Saudi royal family intervenes over preacher released despite raping and killing daughter
Royal family reportedly 'stung' by the outrage over the case
The Saudi royal family has intervened to block the release of a ‘celebrity’ preacher accused of raping, torturing and killing his five-year-old daughter.
Fayhan al-Ghamdi was set to be released after agreeing to pay “blood money” to the mother of his daughter Lama, who suffered multiple injuries including a crushed skull, broken back, broken ribs, a broken left arm and extensive bruising and burns. Social workers say she had also been repeatedly raped and burnt.
Al-Ghamdi, who regularly appears on Saudi television, admitted using a cane and cables to inflict the injuries after doubting his five-year-old daughter’s virginity and taking her to a doctor, according to the campaign group Women to Drive.
The case caused a scandal in Saudi Arabia, with public calls for the cleric to be put to death.
Despite the country’s notoriously strict legal system however, activists say the law protects fathers from being executed for murdering their children
Rather than getting the death penalty or receiving a long prison sentence for the crime, Al-Ghamdi served only a few months in jail before a judge ruled the prosecution could only seek ‘blood money’.
Albawaba News reported the judge as saying: “Blood money and the time the defendant had served in prison since Lama's death suffices as punishment.”
Today, however, the Saudi Justice Ministry issued a statement saying the cleric remained in prison and the case was continuing.
The Times reported sources in the Saudi capital Riyadh as saying the royal family had been “stung” by the outrage over the case, with senior members intervening to ensure a stricter punishment is given.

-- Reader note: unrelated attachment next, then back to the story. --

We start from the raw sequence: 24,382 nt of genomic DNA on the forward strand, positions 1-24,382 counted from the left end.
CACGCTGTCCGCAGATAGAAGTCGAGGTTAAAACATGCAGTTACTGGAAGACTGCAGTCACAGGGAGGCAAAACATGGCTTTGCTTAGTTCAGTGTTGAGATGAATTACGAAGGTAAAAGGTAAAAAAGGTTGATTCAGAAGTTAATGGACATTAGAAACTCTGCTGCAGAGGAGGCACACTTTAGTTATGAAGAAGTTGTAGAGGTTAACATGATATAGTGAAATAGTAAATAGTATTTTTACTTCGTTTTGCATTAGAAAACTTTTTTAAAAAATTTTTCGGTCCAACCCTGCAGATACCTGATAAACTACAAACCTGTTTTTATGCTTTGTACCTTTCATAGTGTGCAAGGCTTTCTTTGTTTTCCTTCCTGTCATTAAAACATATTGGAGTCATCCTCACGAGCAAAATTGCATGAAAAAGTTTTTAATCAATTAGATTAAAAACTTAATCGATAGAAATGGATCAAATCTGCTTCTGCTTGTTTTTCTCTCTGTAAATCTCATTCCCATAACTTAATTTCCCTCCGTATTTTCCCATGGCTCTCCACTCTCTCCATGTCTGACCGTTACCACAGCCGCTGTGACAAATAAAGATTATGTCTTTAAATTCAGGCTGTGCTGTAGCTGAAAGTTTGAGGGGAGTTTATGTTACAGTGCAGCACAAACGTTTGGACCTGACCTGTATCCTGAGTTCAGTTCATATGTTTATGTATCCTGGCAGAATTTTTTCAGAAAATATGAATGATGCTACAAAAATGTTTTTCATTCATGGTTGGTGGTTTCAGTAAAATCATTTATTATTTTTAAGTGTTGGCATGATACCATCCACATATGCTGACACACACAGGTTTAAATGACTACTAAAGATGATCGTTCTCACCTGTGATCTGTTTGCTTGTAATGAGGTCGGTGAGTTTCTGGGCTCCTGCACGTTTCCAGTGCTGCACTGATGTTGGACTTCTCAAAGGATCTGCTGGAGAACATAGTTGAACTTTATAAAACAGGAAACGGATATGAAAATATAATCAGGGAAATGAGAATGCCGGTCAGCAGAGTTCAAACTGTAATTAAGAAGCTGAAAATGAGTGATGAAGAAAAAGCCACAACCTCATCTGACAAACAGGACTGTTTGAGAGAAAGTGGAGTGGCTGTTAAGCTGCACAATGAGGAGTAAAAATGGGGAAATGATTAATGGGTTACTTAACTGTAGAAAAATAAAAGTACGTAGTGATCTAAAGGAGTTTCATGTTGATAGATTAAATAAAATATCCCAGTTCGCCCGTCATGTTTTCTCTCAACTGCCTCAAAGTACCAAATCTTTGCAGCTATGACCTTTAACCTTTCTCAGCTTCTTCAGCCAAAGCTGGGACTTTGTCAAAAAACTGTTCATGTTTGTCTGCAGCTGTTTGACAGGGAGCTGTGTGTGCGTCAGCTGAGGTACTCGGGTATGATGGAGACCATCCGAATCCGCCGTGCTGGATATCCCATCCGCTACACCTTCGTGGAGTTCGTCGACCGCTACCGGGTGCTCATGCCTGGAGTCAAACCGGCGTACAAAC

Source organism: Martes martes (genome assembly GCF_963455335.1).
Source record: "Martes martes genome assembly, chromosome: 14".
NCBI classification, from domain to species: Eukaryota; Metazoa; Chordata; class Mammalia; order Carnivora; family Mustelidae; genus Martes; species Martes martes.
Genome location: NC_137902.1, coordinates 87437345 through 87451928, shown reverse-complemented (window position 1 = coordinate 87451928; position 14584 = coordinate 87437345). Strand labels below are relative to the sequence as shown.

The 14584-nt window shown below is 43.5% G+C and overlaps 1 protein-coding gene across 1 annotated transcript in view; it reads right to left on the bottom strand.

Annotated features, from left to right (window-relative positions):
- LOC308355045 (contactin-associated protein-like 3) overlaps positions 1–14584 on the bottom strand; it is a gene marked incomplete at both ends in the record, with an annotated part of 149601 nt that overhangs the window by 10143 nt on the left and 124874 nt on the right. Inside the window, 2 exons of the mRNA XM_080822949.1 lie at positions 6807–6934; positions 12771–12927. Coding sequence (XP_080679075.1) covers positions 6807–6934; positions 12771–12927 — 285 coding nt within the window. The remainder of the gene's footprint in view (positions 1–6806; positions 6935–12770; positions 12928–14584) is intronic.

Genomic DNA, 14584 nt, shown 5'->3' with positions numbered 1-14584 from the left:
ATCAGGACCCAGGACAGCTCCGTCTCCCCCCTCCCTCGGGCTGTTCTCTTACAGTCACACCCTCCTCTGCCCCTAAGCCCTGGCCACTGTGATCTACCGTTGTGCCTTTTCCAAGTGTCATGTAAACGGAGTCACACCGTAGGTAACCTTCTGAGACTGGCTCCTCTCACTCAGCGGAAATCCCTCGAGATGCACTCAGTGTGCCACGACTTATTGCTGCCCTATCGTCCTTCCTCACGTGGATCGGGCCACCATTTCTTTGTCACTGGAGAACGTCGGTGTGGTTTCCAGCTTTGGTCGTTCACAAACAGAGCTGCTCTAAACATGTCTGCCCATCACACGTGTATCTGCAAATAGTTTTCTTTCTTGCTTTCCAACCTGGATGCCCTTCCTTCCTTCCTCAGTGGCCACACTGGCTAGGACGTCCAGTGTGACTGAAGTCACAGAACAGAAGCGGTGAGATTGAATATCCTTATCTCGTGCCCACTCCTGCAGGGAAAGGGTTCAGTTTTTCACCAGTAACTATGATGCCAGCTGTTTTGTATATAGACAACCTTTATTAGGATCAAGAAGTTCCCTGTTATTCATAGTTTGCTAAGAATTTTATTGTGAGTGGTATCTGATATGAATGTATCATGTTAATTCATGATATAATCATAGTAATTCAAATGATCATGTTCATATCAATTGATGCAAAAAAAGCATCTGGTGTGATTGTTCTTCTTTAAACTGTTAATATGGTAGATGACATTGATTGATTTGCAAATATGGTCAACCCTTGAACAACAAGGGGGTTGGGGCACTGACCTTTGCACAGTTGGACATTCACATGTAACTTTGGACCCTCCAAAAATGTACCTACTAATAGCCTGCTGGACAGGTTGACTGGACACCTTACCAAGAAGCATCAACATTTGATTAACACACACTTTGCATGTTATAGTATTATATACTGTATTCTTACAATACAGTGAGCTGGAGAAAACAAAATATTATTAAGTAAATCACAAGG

One source told the newspaper, “The royal court is now looking at the case. He [Al-Ghamdi] will stay in prison for a long time.”
The £31,000 blood money Al-Ghamdi agreed to pay is considered compensation under Islamic law, although it is only half the amount that would have been paid had Lama been a boy.
Formal objections to the ruling were initially raised by three Saudi activists, and the twitter hashtag #AnaLama (which translates as I Am Lama) was set up.
In response to the public outrage over the case, Saudi authorities set up a 24-hour hotline to take calls about child abuse.
Germanwings plane crash: Andreas Lubitz 'had eyesight problems' and woke from nightmares 'screaming we’re going down'
Saudi Arabia says it won't rule out building nuclear weapons
The battle for the Middle East's future begins in Yemen as Saudi Arabia jumps into the abyss
Jeremy Clarkson 'could be given minder' ahead of a potential Top Gear return
Zayn Malik's departure from One Direction shows the perils of fame in the age of social media
- 1 Finland schools: Subjects scrapped and replaced with 'topics' as country reforms its education system
- 2 The West has it totally wrong on Lee Kuan Yew
- 3 Watch: Man takes selfie every mile of 2,600 mile hike, creates amazing timelapse video
- 4 The day I starred in Only Fools and Horses
- 5 Scientists have discovered a simple way to cook rice that dramatically cuts the calories
£6 per hour: Recruitment Genius: This is an exciting opportunity to join a gro...
Negotiable: Recruitment Genius: A Service Delivery Manager is required to join...
£12000 - £24000 per annum: Recruitment Genius: A opportunity has arisen for a ...
£32000 - £38000 per annum: Ashdown Group: A successful accountancy practice in...